Thursday, 18 June 2015

Six Celebrations of Father’s Day

Father’s Day is a much-loved tradition around the world celebrating the father figure, and often involves the giving of cards and presents on a particular day.  However, certain countries have more specific customs and traditions that take place on Father’s Day.  Here’s six ways of celebrating Father’s Day wherever you are.

The UK

Father’s Day in the UK is coming up this Sunday 21st June.  Occurring on the same day as Summer Solstice, some historians believe that Father’s Day in the UK originated from the Pagan worshipping of the Sun.  The event is traditionally celebrated with the quintessential British meal – the Sunday roast, which is usually eaten in a local pub or at home.  Typical Father’s Day gifts given in the UK are stereotypical ‘Dad’ presents – ties, socks and mugs!

Image Source: Creative Commons / Wikipedia
Thailand

In Thailand, the date of Father’s Day is determined by the monarchy – the birthday of the present king is also the day on which Father’s Day is celebrated.  Currently, this is December 5th.  Some Thai families also light a white candle on Father’s Day in respect of the King of Thailand.  As a colour which symbolises masculinity in Thailand, yellow is worn by children and grandchildren on Father’s Day, and Canna flowers (which are considered to be masculine) are presented as gifts.  

Image Source: Creative Commons / Wikimedia
Spain

As with many other Christian countries, Father’s Day in Spain is celebrated on St Joseph’s Day.  Like most other celebrations in Spain, Father’s Day is marked by a huge feast of traditional Spanish cuisine and lots of dancing.  With this, the Las Fallas festival takes place in Valencia at the same time as Father’s Day (to celebrate St Joseph’s Day), which brings communities onto the streets of Valencia for displays of gunpowder explosions and late-night dancing.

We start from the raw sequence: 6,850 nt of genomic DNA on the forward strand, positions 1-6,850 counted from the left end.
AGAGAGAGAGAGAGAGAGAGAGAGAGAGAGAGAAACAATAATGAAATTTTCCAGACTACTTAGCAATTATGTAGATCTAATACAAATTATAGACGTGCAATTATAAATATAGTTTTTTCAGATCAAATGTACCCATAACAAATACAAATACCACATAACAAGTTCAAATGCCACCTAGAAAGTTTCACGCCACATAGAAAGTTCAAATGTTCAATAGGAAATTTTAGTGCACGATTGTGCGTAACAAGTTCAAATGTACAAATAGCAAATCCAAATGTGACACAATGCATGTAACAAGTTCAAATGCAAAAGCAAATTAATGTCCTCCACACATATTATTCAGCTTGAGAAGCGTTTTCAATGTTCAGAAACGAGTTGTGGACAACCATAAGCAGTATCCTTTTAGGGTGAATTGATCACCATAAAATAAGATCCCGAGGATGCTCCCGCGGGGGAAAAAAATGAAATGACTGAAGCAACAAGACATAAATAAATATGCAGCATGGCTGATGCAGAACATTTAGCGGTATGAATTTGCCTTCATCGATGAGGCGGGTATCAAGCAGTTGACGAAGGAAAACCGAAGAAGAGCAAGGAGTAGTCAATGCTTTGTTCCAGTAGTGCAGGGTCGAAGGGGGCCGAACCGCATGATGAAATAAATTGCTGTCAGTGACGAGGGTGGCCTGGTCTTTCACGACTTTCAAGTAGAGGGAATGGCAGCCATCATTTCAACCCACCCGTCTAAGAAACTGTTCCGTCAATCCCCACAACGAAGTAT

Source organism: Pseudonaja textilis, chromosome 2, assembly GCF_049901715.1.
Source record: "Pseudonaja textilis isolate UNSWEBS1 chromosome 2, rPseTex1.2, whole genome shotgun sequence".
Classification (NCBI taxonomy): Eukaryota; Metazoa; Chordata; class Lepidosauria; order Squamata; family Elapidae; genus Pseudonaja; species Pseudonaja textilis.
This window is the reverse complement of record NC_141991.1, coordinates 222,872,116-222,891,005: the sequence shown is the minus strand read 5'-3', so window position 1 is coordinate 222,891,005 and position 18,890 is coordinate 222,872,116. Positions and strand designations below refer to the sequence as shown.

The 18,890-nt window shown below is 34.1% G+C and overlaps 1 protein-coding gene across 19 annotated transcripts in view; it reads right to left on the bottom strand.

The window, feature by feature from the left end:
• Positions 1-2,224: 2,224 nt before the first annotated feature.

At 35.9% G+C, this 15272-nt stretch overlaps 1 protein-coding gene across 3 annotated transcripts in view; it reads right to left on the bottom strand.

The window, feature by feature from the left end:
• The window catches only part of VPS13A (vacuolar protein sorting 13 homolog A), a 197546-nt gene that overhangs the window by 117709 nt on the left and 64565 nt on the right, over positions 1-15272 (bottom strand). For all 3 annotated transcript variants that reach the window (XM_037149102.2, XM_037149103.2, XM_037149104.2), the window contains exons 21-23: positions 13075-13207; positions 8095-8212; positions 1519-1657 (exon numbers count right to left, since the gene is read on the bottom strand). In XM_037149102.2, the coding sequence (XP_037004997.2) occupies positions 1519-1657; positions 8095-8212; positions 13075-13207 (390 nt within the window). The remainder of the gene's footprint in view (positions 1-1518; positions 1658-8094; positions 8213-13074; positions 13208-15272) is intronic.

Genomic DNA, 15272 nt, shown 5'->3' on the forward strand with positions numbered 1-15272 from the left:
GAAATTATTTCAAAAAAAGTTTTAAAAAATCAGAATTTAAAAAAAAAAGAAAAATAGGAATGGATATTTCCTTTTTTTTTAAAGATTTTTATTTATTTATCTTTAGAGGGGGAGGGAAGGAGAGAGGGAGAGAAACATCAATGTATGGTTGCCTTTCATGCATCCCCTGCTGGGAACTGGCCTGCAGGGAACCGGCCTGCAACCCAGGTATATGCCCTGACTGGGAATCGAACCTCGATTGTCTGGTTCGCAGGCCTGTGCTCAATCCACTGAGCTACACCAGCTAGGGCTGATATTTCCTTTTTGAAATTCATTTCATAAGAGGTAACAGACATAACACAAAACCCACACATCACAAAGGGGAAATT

Germany

In Germany, Father’s Day, or ‘Vatertag’, is celebrated on a Thursday around a month after Easter, and follows the tradition of ‘Männertag’ (Man’s Day), which dates back to the middle ages.  Historically, this day was celebrated by a male only hike, which was enjoyed along with wagons filled of traditional German foods, beer and wine.  In modern times, German men take over beer gardens in and around the city, and go on long afternoon walks with their children.  

Image Source: Creative Commons / Wikimedia
Mexico

Like most other countries, Father’s Day is celebrated in Mexico with a feast of traditional cuisine.  However, if you are in Mexico City on Father’s Day, you will be expected to take part in a city-wide 21 kilometre race in the local national park, Bosque de Tlalpan!

New Zealand

In New Zealand, Father’s Day is celebrated on the first Sunday in September annually.  In New Zealand, spending quality time with your father is the most important thing, regardless of the activity.  However, adventure sports and picnics are among the most popular activities with New Zealand’s outdoor-loving inhabitants – a failsafe way to celebrate with the whole family

For those expats spending Father’s Day away from home, here’s some advice on keeping in touch with loved ones overseas.   




1 comment:

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